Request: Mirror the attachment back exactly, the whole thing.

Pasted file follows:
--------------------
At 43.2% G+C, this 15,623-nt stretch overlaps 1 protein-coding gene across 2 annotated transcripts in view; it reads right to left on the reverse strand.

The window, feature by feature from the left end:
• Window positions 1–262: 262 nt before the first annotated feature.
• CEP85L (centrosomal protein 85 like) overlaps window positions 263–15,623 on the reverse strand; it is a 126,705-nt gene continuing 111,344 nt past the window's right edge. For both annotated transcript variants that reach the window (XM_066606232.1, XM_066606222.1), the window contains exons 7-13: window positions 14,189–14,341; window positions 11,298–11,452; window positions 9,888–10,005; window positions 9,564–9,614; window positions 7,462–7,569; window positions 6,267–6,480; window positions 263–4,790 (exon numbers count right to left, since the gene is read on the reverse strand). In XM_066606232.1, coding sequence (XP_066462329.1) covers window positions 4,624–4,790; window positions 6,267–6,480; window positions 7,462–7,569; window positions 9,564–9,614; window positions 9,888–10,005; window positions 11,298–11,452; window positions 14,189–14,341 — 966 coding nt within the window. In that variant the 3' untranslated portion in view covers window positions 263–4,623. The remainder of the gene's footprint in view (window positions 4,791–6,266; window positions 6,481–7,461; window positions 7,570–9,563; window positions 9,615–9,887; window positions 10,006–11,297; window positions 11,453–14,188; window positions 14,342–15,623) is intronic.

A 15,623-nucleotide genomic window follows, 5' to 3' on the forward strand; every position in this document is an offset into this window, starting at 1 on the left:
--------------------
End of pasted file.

At 43.2% G+C, this 15,623-nt stretch overlaps 1 protein-coding gene across 2 annotated transcripts in view; it reads right to left on the reverse strand.

The window, feature by feature from the left end:
• Window positions 1–262: 262 nt before the first annotated feature.
• CEP85L (centrosomal protein 85 like) overlaps window positions 263–15,623 on the reverse strand; it is a 126,705-nt gene continuing 111,344 nt past the window's right edge. For both annotated transcript variants that reach the window (XM_066606232.1, XM_066606222.1), the window contains exons 7-13: window positions 14,189–14,341; window positions 11,298–11,452; window positions 9,888–10,005; window positions 9,564–9,614; window positions 7,462–7,569; window positions 6,267–6,480; window positions 263–4,790 (exon numbers count right to left, since the gene is read on the reverse strand). In XM_066606232.1, coding sequence (XP_066462329.1) covers window positions 4,624–4,790; window positions 6,267–6,480; window positions 7,462–7,569; window positions 9,564–9,614; window positions 9,888–10,005; window positions 11,298–11,452; window positions 14,189–14,341 — 966 coding nt within the window. In that variant the 3' untranslated portion in view covers window positions 263–4,623. The remainder of the gene's footprint in view (window positions 4,791–6,266; window positions 6,481–7,461; window positions 7,570–9,563; window positions 9,615–9,887; window positions 10,006–11,297; window positions 11,453–14,188; window positions 14,342–15,623) is intronic.

A 15,623-nucleotide genomic window follows, 5' to 3' on the forward strand; every position in this document is an offset into this window, starting at 1 on the left: